Investing is one of the few areas in life where even very smart people let hope triumph over experience.
According to Wall Street Journal investing columnist Spencer Jakab, most of us have no idea how much money we're leaving on the table - or that the average saver doesn't come anywhere close to earning the "average" returns touted in those glossy brochures. We're handicapped not only by psychological biases and a fear of missing out but by an industry with multimillion-dollar marketing budgets and an eye on its own bottom line, not yours.
Unless you're very handy, you probably don't know how to fix your own car or give a family member a decent haircut. But most Americans are expected to be part-time fund managers. With a steady, livable pension check becoming a rarity, we've been entrusted with our own finances and, for the most part, failed miserably.
Since leaving his job as a top-rated stock analyst to become an investing columnist, Jakab has watched his readers and listeners - and his family, friends, and colleagues - make the same mistakes again and again. He set out to evaluate the typical advice people get, from the clearly risky to the seemingly safe, to figure out where it all goes wrong and how they could do much better. Blending entertaining stories with some surprising research, Jakab explains:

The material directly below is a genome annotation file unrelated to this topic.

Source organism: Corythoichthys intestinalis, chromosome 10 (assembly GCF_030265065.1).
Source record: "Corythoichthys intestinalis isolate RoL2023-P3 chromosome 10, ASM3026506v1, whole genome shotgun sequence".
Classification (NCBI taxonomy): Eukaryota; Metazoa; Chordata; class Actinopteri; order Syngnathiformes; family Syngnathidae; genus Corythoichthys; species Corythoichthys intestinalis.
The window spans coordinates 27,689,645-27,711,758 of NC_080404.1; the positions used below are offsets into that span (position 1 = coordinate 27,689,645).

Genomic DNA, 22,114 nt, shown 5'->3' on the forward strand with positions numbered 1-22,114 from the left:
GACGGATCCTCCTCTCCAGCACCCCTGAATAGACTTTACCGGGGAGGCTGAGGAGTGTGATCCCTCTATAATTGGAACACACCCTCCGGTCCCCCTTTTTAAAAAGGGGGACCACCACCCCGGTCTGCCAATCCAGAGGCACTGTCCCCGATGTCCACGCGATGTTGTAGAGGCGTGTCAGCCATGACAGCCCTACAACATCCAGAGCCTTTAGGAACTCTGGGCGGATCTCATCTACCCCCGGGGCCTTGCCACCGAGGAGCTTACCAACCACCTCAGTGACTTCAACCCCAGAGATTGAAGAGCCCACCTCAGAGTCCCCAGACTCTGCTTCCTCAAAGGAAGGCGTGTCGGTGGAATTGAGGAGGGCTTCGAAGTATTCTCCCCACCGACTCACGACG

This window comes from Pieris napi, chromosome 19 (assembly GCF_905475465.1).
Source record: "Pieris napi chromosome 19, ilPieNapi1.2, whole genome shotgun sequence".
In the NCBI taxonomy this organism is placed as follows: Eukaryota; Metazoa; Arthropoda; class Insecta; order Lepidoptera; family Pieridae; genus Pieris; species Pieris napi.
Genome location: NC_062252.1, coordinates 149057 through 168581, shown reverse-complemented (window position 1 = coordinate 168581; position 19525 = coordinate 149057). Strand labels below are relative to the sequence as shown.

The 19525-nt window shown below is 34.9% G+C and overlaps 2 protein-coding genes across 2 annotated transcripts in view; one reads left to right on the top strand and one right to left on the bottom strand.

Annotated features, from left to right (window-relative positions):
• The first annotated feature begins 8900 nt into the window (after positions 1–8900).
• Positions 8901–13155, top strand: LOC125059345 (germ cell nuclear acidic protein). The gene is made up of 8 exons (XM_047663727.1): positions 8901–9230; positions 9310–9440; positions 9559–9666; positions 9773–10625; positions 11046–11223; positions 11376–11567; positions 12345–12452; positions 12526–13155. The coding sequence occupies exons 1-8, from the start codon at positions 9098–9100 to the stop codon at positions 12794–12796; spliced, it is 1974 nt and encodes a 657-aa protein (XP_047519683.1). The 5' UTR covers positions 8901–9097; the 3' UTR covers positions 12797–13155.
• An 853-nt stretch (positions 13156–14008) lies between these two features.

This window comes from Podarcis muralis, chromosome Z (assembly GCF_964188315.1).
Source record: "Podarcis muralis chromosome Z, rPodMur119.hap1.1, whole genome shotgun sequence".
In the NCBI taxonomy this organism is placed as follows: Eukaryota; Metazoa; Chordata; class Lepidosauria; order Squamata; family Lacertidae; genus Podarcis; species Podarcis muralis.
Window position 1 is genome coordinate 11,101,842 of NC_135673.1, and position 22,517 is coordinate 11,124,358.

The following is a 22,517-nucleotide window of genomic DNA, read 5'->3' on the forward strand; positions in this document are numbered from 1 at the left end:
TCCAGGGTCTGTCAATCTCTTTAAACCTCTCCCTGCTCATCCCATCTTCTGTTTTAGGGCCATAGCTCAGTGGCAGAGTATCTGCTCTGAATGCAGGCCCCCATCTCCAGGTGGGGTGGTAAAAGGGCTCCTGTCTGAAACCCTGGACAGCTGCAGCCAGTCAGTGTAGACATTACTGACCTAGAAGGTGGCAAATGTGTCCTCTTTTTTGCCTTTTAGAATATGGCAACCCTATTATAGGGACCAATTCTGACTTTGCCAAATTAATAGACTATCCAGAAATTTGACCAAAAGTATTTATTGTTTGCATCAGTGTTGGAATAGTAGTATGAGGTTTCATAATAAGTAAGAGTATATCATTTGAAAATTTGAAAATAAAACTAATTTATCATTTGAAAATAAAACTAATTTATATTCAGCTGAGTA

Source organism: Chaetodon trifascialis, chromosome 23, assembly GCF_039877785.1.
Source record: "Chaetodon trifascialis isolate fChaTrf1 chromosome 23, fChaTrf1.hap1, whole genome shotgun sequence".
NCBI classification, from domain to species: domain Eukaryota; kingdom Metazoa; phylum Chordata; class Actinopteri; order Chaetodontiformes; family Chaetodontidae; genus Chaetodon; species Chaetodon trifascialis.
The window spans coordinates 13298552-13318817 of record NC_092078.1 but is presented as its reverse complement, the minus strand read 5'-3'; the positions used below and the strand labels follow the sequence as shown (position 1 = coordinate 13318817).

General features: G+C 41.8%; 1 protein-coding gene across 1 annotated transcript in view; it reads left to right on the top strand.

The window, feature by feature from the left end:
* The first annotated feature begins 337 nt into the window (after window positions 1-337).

He also explains why you should never trust a World Cup-predicting octopus, why you shouldn't invest in companies with an X or a Z in their names, and what to do if a time traveler offers you economic news from the future.
Whatever your level of expertise, Heads I Win, Tails I Win can help you vastly improve your odds of investment success.
©2016 Spencer Jakab (P)2016 Gildan Media LLC
"As Pogo used to say, 'We have met the enemy and he is us.' In this delightfully written book, full of wonderful anecdotes, Spencer Jakab shows us how to win the investment game by avoiding the stupid choices that even 'smart' investors make." (Burton G. Malkiel, author of A Random Walk Down Wall Street)
A great investment book about why you can't seem to win: yes, it's you; yes, investing is non-intuitive and non-rational; yes, it's you against the best and the brightest and most well equipped; etc. But conversely, it's also about the zen of investing: reduce the friction of fees, taxes, reduce too much action and trades, keep it simple, less is more, etc. Worldly & wise advice.
Meanwhile, all presented in an entertaining and memorable manner. The Narrator does a great job conveying the intonations and humor of the text - truly a fun listen!
Valuable Information Interesting
Most of the information in this book is for the advanced beginning investor with a few added twists that would add to the knowledge of any investor.
Interesting listen. I am always interested in learning more about how the financial world works.
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